|Info||Upton Sinclair was born in Baltimore on September 20th, 1878. His alcoholic father moved the family to New York City in 1888. Although his own family were extremely poor, he spent periods of time living with his wealthy grandparents. He later argued that witnessing these extremes turned him into a socialist. |
A religious boy with a great love of literature, his two great heroes were Jesus Christ and Percy Bysshe Shelley. An intelligent boy, he did well at school and at 14 entered New York City College. Soon afterwards, he had his first story published in a national magazine. Over the next few years, Sinclair funded his college education by writing stories for newspapers and magazines. By the age of 17, Sinclair was earning enough money to enable him to move into his own apartment while supplying his parents with a regular income.
Sinclair's first novel, Springtime and Harvest, was published in 1901. He followed this with The Journal of Arthur Stirling (1903), Prince Hagen (1903), Manassas (1904), and A Captain of Industry (1906), but they all sold badly.
In the early 1900s, Sinclair became an active socialist after reading books such as Merrie England (Robert Blatchford), The People of the Abyss (Jack London), Appeal to the Young (Peter Kropotkin), and Octypus (Frank Norris). In September 1905, Sinclair joined with Jack London, Clarence Darrow, and Florence Kelley to form the Intercollegiate Socialist Society.
The work of Frank Norris was especially important to the development of Sinclair as a writer. He later spoke about how Norris had "showed me a new world, and he also showed me that it could be put in a novel." Sinclair was also influenced by the investigative journalism of Benjamin Flower, Ida Tarbell, Lincoln Steffens, and Ray Stannard Baker.
In 1904, Fred Warren, the editor of the socialist journal, Appeal to Reason, commissioned Sinclair to write a novel about immigrant workers in the Chicago meat packing houses. Julius Wayland, the owner of the journal, provided Sinclair with a $500 advance and, after seven weeks research, he wrote the novel, The Jungle. Serialized in 1905, the book helped to increase circulation to 175,000.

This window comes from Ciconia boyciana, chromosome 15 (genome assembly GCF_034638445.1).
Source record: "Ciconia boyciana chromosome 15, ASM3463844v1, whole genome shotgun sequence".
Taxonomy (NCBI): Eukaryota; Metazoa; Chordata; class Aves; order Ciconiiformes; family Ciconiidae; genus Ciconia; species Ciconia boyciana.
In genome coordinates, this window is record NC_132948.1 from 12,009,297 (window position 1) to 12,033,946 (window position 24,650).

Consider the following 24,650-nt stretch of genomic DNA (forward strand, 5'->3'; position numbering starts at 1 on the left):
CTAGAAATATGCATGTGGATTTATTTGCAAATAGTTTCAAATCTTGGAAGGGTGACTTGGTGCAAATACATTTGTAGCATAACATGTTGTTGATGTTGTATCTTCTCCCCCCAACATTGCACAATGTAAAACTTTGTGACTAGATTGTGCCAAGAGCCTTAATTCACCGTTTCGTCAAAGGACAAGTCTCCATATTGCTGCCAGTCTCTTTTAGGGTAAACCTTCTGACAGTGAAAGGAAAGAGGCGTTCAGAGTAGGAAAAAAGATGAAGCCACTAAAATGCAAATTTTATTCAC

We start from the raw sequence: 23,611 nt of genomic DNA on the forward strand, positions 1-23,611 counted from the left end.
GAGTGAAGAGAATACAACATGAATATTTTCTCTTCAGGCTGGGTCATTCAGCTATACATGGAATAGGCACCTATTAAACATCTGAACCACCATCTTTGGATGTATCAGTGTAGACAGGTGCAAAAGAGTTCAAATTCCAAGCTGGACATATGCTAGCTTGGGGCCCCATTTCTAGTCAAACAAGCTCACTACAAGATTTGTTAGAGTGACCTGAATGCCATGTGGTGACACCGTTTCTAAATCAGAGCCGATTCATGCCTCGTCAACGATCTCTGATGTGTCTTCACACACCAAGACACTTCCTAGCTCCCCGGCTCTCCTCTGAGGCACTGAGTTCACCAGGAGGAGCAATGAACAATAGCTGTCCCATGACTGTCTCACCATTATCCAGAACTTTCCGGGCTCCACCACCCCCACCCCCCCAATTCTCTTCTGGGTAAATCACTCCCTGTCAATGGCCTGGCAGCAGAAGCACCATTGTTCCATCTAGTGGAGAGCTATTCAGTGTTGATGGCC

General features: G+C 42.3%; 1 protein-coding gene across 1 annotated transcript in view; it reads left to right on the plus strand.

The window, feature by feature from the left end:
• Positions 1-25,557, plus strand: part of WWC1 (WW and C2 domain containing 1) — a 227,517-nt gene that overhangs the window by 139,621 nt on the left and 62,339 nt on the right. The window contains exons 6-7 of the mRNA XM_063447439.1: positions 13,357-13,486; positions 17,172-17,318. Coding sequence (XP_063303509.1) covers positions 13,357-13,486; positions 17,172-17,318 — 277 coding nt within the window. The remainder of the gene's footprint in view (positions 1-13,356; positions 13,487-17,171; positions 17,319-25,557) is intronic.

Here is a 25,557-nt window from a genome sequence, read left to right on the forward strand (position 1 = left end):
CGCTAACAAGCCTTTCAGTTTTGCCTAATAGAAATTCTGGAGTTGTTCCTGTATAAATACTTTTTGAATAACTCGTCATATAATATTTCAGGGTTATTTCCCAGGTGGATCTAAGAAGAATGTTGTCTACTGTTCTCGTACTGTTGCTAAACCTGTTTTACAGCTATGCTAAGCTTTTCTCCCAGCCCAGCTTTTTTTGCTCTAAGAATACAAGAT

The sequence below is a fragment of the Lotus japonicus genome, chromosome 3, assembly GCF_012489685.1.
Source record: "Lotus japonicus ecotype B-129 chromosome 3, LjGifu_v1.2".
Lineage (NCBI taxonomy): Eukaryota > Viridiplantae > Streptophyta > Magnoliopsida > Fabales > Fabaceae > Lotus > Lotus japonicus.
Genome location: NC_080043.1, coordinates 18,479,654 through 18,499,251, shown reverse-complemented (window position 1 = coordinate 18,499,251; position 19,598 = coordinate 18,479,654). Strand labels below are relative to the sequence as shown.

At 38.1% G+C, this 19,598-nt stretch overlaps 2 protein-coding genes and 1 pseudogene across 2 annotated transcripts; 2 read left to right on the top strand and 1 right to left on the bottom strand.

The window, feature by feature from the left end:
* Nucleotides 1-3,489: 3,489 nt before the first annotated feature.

However, Sinclair had his novel rejected by six publishers. A consultant at Macmillan wrote: "I advise without hesitation and unreservedly against the publication of this book which is gloom and horror unrelieved. One feels that what is at the bottom of his fierceness is not nearly so much desire to help the poor as hatred of the rich."
Sinclair decided to publish the book himself and, after advertising his intentions in the Appeal to Reason, he he got orders for 972 copies. When he told Doubleday of these orders, it decided to publish the book. The Jungle (1906) was an immediate success, selling over 150,000 copies. Within the next few years, The Jungle had been published in seventeen languages and was a best-seller all over the world.
After President Theodore Roosevelt read The Jungle, he ordered an investigation of the meat-packing industry. He also met Sinclair and told him that, while he disapproved of the way the book preached socialism, he agreed that "radical action must be taken to do away with the efforts of arrogant and selfish greed on the part of the capitalist."
With the passing of the Pure Food and Drugs Act (1906) and the Meat Inspection Act (1906), Sinclair was able to show that novelists could help change the law. This in itself inspired a tremendous growth in investigative journalism. Theodore Roosevelt became concerned at this development and described it as muckraking.